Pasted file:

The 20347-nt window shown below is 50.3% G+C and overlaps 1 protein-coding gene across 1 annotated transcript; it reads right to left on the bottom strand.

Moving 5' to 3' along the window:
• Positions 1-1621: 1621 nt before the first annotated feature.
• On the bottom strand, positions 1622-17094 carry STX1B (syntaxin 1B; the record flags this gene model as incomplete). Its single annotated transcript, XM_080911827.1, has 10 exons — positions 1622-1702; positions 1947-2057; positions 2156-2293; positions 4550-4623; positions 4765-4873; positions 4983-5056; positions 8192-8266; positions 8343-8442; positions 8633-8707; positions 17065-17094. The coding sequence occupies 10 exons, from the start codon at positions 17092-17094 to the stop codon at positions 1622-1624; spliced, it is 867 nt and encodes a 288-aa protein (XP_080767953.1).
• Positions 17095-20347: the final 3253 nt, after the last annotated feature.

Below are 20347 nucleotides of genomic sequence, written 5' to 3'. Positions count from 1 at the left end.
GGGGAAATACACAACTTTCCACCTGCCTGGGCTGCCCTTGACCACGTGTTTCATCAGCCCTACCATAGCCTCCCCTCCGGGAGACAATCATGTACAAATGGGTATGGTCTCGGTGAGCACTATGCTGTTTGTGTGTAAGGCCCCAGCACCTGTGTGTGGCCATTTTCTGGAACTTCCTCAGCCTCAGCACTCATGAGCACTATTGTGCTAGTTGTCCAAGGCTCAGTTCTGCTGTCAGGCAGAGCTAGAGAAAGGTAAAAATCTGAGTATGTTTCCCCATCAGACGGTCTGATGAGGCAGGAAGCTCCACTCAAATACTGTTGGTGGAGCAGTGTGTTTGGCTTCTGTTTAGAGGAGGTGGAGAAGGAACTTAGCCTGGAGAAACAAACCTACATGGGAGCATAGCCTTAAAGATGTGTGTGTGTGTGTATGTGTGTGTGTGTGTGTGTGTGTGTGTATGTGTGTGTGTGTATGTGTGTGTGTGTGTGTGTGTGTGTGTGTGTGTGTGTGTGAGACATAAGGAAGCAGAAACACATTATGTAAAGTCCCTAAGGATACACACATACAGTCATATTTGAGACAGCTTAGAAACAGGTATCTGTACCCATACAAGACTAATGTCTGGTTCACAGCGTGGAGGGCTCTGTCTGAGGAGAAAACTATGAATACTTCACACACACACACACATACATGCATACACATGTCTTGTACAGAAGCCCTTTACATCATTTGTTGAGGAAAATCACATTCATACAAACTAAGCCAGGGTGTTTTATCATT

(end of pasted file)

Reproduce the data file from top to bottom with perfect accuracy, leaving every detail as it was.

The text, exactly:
The 20347-nt window shown below is 50.3% G+C and overlaps 1 protein-coding gene across 1 annotated transcript; it reads right to left on the bottom strand.

Moving 5' to 3' along the window:
• Positions 1-1621: 1621 nt before the first annotated feature.
• On the bottom strand, positions 1622-17094 carry STX1B (syntaxin 1B; the record flags this gene model as incomplete). Its single annotated transcript, XM_080911827.1, has 10 exons — positions 1622-1702; positions 1947-2057; positions 2156-2293; positions 4550-4623; positions 4765-4873; positions 4983-5056; positions 8192-8266; positions 8343-8442; positions 8633-8707; positions 17065-17094. The coding sequence occupies 10 exons, from the start codon at positions 17092-17094 to the stop codon at positions 1622-1624; spliced, it is 867 nt and encodes a 288-aa protein (XP_080767953.1).
• Positions 17095-20347: the final 3253 nt, after the last annotated feature.

Below are 20347 nucleotides of genomic sequence, written 5' to 3'. Positions count from 1 at the left end.
GGGGAAATACACAACTTTCCACCTGCCTGGGCTGCCCTTGACCACGTGTTTCATCAGCCCTACCATAGCCTCCCCTCCGGGAGACAATCATGTACAAATGGGTATGGTCTCGGTGAGCACTATGCTGTTTGTGTGTAAGGCCCCAGCACCTGTGTGTGGCCATTTTCTGGAACTTCCTCAGCCTCAGCACTCATGAGCACTATTGTGCTAGTTGTCCAAGGCTCAGTTCTGCTGTCAGGCAGAGCTAGAGAAAGGTAAAAATCTGAGTATGTTTCCCCATCAGACGGTCTGATGAGGCAGGAAGCTCCACTCAAATACTGTTGGTGGAGCAGTGTGTTTGGCTTCTGTTTAGAGGAGGTGGAGAAGGAACTTAGCCTGGAGAAACAAACCTACATGGGAGCATAGCCTTAAAGATGTGTGTGTGTGTGTATGTGTGTGTGTGTGTGTGTGTGTGTGTATGTGTGTGTGTGTATGTGTGTGTGTGTGTGTGTGTGTGTGTGTGTGTGTGTGTGAGACATAAGGAAGCAGAAACACATTATGTAAAGTCCCTAAGGATACACACATACAGTCATATTTGAGACAGCTTAGAAACAGGTATCTGTACCCATACAAGACTAATGTCTGGTTCACAGCGTGGAGGGCTCTGTCTGAGGAGAAAACTATGAATACTTCACACACACACACACATACATGCATACACATGTCTTGTACAGAAGCCCTTTACATCATTTGTTGAGGAAAATCACATTCATACAAACTAAGCCAGGGTGTTTTATCATT